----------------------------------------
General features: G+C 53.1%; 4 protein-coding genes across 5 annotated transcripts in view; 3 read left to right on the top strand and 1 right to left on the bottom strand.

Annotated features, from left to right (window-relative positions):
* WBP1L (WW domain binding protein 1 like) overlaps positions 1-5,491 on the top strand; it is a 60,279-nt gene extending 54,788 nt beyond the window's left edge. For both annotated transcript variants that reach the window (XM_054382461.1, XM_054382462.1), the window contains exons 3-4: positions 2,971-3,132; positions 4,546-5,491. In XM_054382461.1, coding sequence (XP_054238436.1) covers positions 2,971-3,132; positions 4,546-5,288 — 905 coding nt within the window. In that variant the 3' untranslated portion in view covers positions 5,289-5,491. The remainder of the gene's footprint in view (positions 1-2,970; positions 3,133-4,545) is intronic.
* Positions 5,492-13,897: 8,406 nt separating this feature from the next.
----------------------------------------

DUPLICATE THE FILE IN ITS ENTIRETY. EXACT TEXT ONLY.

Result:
General features: G+C 53.1%; 4 protein-coding genes across 5 annotated transcripts in view; 3 read left to right on the top strand and 1 right to left on the bottom strand.

Annotated features, from left to right (window-relative positions):
* WBP1L (WW domain binding protein 1 like) overlaps positions 1-5,491 on the top strand; it is a 60,279-nt gene extending 54,788 nt beyond the window's left edge. For both annotated transcript variants that reach the window (XM_054382461.1, XM_054382462.1), the window contains exons 3-4: positions 2,971-3,132; positions 4,546-5,491. In XM_054382461.1, coding sequence (XP_054238436.1) covers positions 2,971-3,132; positions 4,546-5,288 — 905 coding nt within the window. In that variant the 3' untranslated portion in view covers positions 5,289-5,491. The remainder of the gene's footprint in view (positions 1-2,970; positions 3,133-4,545) is intronic.
* Positions 5,492-13,897: 8,406 nt separating this feature from the next.